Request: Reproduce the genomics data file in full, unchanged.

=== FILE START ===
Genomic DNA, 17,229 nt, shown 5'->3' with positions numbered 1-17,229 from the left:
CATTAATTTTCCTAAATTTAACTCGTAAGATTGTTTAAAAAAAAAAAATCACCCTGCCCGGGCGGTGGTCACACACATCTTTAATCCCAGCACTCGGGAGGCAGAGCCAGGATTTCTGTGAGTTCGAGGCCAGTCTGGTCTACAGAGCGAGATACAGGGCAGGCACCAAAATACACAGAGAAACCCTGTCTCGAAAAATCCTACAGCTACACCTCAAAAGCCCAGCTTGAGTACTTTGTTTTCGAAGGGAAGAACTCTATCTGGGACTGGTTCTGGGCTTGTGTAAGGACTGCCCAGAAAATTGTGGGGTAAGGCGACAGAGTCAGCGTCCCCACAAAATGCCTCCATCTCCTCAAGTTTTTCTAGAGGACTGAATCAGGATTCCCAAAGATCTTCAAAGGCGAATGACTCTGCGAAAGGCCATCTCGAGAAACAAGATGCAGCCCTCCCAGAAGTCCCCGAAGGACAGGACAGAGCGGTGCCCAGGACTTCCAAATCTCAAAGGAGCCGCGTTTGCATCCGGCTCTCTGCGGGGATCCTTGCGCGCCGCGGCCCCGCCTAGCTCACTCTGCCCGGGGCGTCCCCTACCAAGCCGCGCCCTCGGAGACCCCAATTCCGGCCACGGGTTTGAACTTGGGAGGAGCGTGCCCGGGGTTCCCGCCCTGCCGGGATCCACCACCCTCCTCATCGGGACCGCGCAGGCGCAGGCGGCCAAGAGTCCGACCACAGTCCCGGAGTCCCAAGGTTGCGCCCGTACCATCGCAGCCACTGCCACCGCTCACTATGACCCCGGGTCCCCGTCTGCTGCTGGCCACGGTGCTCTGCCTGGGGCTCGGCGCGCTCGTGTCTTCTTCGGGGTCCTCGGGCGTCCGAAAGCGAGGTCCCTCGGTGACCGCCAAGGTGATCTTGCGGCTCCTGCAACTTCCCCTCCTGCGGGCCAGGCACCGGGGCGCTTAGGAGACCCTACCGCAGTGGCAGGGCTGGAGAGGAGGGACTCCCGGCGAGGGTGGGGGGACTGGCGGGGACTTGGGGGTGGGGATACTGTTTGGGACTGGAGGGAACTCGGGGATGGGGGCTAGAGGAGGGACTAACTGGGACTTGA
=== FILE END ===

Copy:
Genomic DNA, 17,229 nt, shown 5'->3' with positions numbered 1-17,229 from the left:
CATTAATTTTCCTAAATTTAACTCGTAAGATTGTTTAAAAAAAAAAAATCACCCTGCCCGGGCGGTGGTCACACACATCTTTAATCCCAGCACTCGGGAGGCAGAGCCAGGATTTCTGTGAGTTCGAGGCCAGTCTGGTCTACAGAGCGAGATACAGGGCAGGCACCAAAATACACAGAGAAACCCTGTCTCGAAAAATCCTACAGCTACACCTCAAAAGCCCAGCTTGAGTACTTTGTTTTCGAAGGGAAGAACTCTATCTGGGACTGGTTCTGGGCTTGTGTAAGGACTGCCCAGAAAATTGTGGGGTAAGGCGACAGAGTCAGCGTCCCCACAAAATGCCTCCATCTCCTCAAGTTTTTCTAGAGGACTGAATCAGGATTCCCAAAGATCTTCAAAGGCGAATGACTCTGCGAAAGGCCATCTCGAGAAACAAGATGCAGCCCTCCCAGAAGTCCCCGAAGGACAGGACAGAGCGGTGCCCAGGACTTCCAAATCTCAAAGGAGCCGCGTTTGCATCCGGCTCTCTGCGGGGATCCTTGCGCGCCGCGGCCCCGCCTAGCTCACTCTGCCCGGGGCGTCCCCTACCAAGCCGCGCCCTCGGAGACCCCAATTCCGGCCACGGGTTTGAACTTGGGAGGAGCGTGCCCGGGGTTCCCGCCCTGCCGGGATCCACCACCCTCCTCATCGGGACCGCGCAGGCGCAGGCGGCCAAGAGTCCGACCACAGTCCCGGAGTCCCAAGGTTGCGCCCGTACCATCGCAGCCACTGCCACCGCTCACTATGACCCCGGGTCCCCGTCTGCTGCTGGCCACGGTGCTCTGCCTGGGGCTCGGCGCGCTCGTGTCTTCTTCGGGGTCCTCGGGCGTCCGAAAGCGAGGTCCCTCGGTGACCGCCAAGGTGATCTTGCGGCTCCTGCAACTTCCCCTCCTGCGGGCCAGGCACCGGGGCGCTTAGGAGACCCTACCGCAGTGGCAGGGCTGGAGAGGAGGGACTCCCGGCGAGGGTGGGGGGACTGGCGGGGACTTGGGGGTGGGGATACTGTTTGGGACTGGAGGGAACTCGGGGATGGGGGCTAGAGGAGGGACTAACTGGGACTTGA